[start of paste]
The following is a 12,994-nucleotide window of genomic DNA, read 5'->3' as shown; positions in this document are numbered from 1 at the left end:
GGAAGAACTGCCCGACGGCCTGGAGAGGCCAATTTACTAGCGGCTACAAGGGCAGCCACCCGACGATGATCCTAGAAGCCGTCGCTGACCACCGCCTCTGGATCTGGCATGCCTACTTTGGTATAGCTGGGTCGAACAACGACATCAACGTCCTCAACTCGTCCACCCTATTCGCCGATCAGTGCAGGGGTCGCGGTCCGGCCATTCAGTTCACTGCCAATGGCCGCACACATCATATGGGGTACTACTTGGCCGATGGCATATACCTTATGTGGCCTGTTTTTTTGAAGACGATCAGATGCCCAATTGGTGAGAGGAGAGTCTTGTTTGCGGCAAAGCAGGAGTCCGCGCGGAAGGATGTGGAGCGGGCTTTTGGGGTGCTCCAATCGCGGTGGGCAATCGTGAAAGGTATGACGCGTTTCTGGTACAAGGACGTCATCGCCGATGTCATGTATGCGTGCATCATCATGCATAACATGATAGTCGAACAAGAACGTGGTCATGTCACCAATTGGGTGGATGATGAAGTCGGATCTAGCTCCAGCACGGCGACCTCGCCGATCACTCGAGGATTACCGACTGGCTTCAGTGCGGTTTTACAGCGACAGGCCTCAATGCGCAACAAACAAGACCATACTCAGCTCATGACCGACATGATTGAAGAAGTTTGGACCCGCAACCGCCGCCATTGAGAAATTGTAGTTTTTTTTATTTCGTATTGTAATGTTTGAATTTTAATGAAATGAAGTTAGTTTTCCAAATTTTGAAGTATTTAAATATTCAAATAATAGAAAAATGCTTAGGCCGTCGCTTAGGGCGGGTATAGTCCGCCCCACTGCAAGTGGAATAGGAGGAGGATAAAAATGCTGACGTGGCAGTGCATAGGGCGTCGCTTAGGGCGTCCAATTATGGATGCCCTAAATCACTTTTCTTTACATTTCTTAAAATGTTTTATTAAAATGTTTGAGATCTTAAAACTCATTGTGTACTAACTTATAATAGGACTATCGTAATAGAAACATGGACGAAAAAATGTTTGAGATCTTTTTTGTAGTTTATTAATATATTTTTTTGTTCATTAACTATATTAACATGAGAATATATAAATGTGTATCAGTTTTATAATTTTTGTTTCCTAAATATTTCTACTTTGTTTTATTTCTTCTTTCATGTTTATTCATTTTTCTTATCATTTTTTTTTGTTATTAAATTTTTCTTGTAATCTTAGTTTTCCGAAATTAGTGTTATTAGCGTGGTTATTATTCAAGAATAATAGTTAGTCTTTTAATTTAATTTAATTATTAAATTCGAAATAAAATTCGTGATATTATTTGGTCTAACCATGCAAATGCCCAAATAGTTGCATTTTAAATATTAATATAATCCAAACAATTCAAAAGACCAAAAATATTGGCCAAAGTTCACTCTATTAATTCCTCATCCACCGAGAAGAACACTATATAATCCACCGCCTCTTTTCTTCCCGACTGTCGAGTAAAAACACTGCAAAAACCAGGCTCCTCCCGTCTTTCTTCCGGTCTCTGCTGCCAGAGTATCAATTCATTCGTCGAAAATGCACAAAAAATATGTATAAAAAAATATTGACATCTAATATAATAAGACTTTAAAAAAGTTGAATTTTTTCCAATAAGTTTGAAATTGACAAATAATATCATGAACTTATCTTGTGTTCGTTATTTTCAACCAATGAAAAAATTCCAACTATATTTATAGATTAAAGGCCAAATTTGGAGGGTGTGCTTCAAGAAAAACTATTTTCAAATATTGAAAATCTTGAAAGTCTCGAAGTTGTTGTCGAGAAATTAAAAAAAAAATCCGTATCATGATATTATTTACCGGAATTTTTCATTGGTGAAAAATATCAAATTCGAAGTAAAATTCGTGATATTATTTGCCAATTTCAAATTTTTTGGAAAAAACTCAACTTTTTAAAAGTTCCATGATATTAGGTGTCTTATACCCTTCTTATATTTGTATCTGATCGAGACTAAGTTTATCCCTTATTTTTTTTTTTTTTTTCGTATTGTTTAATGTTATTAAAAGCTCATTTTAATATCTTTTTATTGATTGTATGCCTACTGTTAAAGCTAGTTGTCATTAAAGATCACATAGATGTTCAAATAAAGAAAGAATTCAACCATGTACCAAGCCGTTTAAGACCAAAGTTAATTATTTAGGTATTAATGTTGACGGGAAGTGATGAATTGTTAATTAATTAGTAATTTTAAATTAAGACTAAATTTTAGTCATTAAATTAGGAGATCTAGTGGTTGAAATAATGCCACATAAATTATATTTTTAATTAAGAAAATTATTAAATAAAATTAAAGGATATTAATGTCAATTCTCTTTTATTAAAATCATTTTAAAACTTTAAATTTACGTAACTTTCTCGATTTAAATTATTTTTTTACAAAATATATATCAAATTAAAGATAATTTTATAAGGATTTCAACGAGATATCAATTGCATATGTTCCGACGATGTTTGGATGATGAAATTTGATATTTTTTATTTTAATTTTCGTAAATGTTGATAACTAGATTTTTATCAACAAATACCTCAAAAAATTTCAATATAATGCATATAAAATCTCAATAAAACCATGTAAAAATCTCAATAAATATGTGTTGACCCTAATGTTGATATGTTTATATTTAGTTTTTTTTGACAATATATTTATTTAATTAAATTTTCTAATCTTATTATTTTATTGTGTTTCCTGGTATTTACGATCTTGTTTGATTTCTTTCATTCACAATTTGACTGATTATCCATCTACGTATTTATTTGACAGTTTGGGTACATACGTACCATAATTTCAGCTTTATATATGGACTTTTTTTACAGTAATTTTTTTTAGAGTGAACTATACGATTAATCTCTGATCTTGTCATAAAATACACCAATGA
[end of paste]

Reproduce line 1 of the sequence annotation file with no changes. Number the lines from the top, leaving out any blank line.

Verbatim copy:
The following is a 12,994-nucleotide window of genomic DNA, read 5'->3' as shown; positions in this document are numbered from 1 at the left end: